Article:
Apple, Samsung, Google, HTC, Microsoft and others agree to voluntary anti-theft tool for smartphones

Apple, Samsung, Google, HTC, Microsoft and others agree to voluntary anti-theft tool for smartphones
While it might not be the mandatory "Kill Switch" that many law enforcement officials and Capitol Hill have asked for, many of the big players in the U.S. mobile industry have come together to address the issue of smartphone theft. According to a voluntary policy initiative that has the backing of the CTIA, a number of manufacturers and carriers have agreed to support the inclusion of an anti-theft tool on new smartphones. 

On Tuesday, Apple and Samsung joined with other companies like Google, HTC, Huawei, Microsoft, Motorola, Nokia, Verizon, AT&T, T-Mobile, and Sprint. All of these firms have agreed to add an anti-theft tool to the phones they manufacture or sell to the U.S. public, starting in July 2015. The hope is that by allowing stolen phones to be remotely shut down, it will remove the incentive for thieves to steal them. Criminals profit from smartphone thefts by obtaining personal information, including financial passwords and PIN numbers, from the phone. In addition, a stolen smartphone could be sold in the black market. The anti-theft tool is expected to prevent both of these from happening.

According to the CTIA, the tool will allow users to remotely wipe their device in the event it is lost or stolen. Data that will be wiped include personal information that is added after the purchase of the phone. The tool will also allow the user to remotely make the phone impossible to use without a PIN or password, except for emergency 911 calls. Along these lines, a locked down phone could be set not to reactivate without the user's authorization. If the lost or stolen smartphone is recovered by the authorized user, personal data can be restored from the cloud.

The anti-theft tool will come out of the box on new phones sold starting in July 2015, or will be downloaded on these devices. In addition, the mobile carriers who agreed to participate, will allow customers to obtain this anti-theft tool and use it on phones purchased from them. Many believed that the manufacturers would never agree to such a tool because it might cost them some replacement sales. And it was also believed that the carriers would not agree to a "Kill Switch" since it might cost them the revenue from selling premium smartphone insurance, which covers stolen handsets. But both have come together to agree to this very important initiative, which could save the lives of some of their customers.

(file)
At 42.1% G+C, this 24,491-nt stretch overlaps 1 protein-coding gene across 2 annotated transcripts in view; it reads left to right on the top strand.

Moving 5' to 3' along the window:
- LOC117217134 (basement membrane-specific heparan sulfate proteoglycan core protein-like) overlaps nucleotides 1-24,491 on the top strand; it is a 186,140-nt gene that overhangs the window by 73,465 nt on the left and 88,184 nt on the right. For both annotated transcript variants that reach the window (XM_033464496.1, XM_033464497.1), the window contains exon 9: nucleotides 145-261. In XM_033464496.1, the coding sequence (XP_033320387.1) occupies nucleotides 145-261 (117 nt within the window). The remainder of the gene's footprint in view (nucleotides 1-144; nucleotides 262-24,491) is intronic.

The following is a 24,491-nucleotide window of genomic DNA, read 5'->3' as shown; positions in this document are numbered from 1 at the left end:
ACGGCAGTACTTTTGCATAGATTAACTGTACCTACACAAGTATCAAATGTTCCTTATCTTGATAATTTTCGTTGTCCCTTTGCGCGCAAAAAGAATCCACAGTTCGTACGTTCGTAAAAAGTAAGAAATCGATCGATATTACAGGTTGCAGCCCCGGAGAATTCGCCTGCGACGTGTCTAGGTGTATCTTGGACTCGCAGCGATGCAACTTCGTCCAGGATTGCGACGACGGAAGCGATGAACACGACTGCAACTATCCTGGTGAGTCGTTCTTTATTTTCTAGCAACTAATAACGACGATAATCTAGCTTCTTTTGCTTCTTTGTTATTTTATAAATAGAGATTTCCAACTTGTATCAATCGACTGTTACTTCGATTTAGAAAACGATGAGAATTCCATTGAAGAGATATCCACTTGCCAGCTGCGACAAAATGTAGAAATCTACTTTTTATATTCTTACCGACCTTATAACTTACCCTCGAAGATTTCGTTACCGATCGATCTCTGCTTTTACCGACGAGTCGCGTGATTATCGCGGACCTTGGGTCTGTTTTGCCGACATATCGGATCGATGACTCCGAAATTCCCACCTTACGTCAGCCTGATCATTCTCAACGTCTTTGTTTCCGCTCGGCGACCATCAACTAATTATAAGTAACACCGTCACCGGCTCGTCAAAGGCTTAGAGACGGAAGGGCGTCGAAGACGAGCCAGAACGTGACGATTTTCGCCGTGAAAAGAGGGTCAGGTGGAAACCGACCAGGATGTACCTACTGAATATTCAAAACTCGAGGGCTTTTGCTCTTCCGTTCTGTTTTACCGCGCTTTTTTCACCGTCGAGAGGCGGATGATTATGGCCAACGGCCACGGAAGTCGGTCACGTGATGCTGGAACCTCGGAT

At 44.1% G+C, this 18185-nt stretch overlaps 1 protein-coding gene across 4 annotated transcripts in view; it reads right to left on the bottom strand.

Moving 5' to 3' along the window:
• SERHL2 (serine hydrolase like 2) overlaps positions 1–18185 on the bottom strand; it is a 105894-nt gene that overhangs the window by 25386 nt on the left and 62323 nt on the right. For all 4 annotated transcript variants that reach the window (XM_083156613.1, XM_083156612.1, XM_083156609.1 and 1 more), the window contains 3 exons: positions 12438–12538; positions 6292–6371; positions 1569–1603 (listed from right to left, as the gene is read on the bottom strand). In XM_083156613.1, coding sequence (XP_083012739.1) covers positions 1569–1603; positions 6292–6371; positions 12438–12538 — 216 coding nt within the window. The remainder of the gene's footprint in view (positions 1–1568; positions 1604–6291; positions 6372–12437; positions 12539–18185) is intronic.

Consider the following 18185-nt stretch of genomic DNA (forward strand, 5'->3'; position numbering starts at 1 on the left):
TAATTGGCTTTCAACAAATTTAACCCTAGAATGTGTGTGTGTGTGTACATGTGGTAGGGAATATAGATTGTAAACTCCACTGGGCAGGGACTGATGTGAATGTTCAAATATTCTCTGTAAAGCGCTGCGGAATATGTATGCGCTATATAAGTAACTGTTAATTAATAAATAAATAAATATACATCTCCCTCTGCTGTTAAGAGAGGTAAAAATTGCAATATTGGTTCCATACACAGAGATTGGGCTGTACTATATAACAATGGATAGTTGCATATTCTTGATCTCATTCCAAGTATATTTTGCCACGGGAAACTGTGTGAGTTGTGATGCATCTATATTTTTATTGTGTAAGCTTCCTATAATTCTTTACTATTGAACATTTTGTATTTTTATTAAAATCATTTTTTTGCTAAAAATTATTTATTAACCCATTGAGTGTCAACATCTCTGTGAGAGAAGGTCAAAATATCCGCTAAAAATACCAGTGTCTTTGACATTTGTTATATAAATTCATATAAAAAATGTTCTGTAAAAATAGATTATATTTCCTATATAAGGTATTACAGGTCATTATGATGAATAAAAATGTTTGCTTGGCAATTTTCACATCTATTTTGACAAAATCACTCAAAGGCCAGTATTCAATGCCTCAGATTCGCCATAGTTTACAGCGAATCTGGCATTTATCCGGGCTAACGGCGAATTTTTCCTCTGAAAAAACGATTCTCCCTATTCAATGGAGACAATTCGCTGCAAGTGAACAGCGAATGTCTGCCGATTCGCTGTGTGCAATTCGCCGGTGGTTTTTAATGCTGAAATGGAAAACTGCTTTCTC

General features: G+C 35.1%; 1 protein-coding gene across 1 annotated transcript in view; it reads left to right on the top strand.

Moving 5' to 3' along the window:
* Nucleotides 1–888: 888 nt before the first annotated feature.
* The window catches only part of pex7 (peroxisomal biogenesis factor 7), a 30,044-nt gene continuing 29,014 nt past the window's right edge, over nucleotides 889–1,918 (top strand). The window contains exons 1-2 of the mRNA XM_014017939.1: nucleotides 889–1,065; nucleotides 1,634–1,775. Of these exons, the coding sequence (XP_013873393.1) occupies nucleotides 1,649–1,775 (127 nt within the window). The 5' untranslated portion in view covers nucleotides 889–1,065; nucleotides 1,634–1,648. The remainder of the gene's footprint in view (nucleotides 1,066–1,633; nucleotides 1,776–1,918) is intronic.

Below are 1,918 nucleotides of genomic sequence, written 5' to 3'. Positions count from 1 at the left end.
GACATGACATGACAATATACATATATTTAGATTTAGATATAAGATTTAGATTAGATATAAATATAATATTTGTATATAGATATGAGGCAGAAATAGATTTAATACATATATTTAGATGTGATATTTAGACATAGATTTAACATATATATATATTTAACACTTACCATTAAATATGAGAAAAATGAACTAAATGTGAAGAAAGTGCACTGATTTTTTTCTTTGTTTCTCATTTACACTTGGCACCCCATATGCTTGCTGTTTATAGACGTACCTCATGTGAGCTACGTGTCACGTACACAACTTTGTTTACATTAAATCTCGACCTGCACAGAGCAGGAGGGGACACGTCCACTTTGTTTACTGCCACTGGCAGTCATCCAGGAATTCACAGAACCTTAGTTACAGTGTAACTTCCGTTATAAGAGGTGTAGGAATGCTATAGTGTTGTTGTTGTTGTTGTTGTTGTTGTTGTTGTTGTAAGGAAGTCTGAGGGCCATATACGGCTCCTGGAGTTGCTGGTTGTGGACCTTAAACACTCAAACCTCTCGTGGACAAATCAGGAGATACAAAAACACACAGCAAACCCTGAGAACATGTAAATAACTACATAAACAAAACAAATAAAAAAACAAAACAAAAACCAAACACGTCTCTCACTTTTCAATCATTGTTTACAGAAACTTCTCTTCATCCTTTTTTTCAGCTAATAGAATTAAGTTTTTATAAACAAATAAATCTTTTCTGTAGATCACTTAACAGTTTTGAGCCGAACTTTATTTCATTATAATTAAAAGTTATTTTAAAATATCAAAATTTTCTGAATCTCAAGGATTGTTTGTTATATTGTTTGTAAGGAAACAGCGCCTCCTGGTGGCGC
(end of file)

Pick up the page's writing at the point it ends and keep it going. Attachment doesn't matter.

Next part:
Not everyone was excited with the voluntary plan. California state Sen. Mark Leno, who has a mandatory "Kill Switch" bill proposed in Congress, says that by making the anti-theft tool voluntary, the plan announced on Tuesday "misses the mark if the ultimate goal is to combat street crime and violent thefts involving smartphones and tablets."

source: CTIA, Recode via Engadget



8. htcforlife

Posts: 73; Member since: Apr 15, 2014

only in the us? why not globally? and what would happen if someone quickly rooted and flashed everything and sold it in another country? apart from that i guess its good news

7. VZWuser76

Posts: 4974; Member since: Mar 04, 2010

Not much different than a blacklisted CDMA phone. You can call in and have it thrown on the blacklist and the IMIE number cannot be activated on any network.

6. TechnoTechyes

Posts: 71; Member since: Jan 24, 2011

This will hurt all those companies financially. Stolen phones = more new phone sales. I'll bet this slows sales by 10%. - I'm not saying it is not a good thing to do, I'm just saying that I understand why the manufacturers were resistant.

5. a_merryman

Posts: 749; Member since: Dec 14, 2011

Thank god, so much better than that kill switch. That is the last things we need as consumers is the kill switch plan they were calling for. This method seems to keep the power solely in the consumers hands.

4. Lt.Green

Posts: 397; Member since: Mar 13, 2014

They should make a self-destruct mode ala Mission Impossible.

3. alexandrecastro

Posts: 26; Member since: Feb 23, 2014

I wonder how they'll secure android recovery mode / adb / download mode ...

10. sprockkets

Posts: 1612; Member since: Jan 16, 2012

Easy, lock the bootloader. Look at moto. You won't get into their phones without unlocking it. Now, if unlocked, how will that play into the whole locking scheme? Well, the bootloader can be relocked, but there would have to be extra countermeasures in place for that to happen remotely.

2. express77 unregistered

this is great idea. better than kill switch. or is it the same?

11. Valdomero

Posts: 707; Member since: Nov 13, 2012

It's more like an "Erase and Block" switch rather than a "Kill Switch", still, the idea is good tho. I believe there are services out there that already do this...

1. sriuslywtf

Posts: 297; Member since: Jul 09, 2013

Best news of the week!

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